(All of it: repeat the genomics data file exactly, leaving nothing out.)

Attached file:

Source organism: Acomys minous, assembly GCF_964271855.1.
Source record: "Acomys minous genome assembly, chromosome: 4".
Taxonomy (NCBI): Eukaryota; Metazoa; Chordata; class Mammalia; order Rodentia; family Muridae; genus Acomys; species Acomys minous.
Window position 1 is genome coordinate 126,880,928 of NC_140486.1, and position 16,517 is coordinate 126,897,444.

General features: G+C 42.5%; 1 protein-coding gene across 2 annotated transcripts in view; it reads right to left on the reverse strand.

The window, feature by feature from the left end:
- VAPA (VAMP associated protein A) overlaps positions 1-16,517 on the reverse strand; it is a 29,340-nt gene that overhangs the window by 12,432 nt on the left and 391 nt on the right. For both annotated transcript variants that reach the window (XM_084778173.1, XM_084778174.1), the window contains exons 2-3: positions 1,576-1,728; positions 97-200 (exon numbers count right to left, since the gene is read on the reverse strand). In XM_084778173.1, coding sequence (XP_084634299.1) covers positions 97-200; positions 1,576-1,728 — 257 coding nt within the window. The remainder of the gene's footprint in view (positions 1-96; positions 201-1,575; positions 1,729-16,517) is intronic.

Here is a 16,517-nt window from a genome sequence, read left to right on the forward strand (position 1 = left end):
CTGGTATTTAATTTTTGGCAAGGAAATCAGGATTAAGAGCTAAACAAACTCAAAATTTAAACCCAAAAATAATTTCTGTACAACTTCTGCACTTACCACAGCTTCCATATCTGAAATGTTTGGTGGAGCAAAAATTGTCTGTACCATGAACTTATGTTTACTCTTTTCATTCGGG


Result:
Source organism: Acomys minous, assembly GCF_964271855.1.
Source record: "Acomys minous genome assembly, chromosome: 4".
Taxonomy (NCBI): Eukaryota; Metazoa; Chordata; class Mammalia; order Rodentia; family Muridae; genus Acomys; species Acomys minous.
Window position 1 is genome coordinate 126,880,928 of NC_140486.1, and position 16,517 is coordinate 126,897,444.

General features: G+C 42.5%; 1 protein-coding gene across 2 annotated transcripts in view; it reads right to left on the reverse strand.

The window, feature by feature from the left end:
- VAPA (VAMP associated protein A) overlaps positions 1-16,517 on the reverse strand; it is a 29,340-nt gene that overhangs the window by 12,432 nt on the left and 391 nt on the right. For both annotated transcript variants that reach the window (XM_084778173.1, XM_084778174.1), the window contains exons 2-3: positions 1,576-1,728; positions 97-200 (exon numbers count right to left, since the gene is read on the reverse strand). In XM_084778173.1, coding sequence (XP_084634299.1) covers positions 97-200; positions 1,576-1,728 — 257 coding nt within the window. The remainder of the gene's footprint in view (positions 1-96; positions 201-1,575; positions 1,729-16,517) is intronic.

Here is a 16,517-nt window from a genome sequence, read left to right on the forward strand (position 1 = left end):
CTGGTATTTAATTTTTGGCAAGGAAATCAGGATTAAGAGCTAAACAAACTCAAAATTTAAACCCAAAAATAATTTCTGTACAACTTCTGCACTTACCACAGCTTCCATATCTGAAATGTTTGGTGGAGCAAAAATTGTCTGTACCATGAACTTATGTTTACTCTTTTCATTCGGG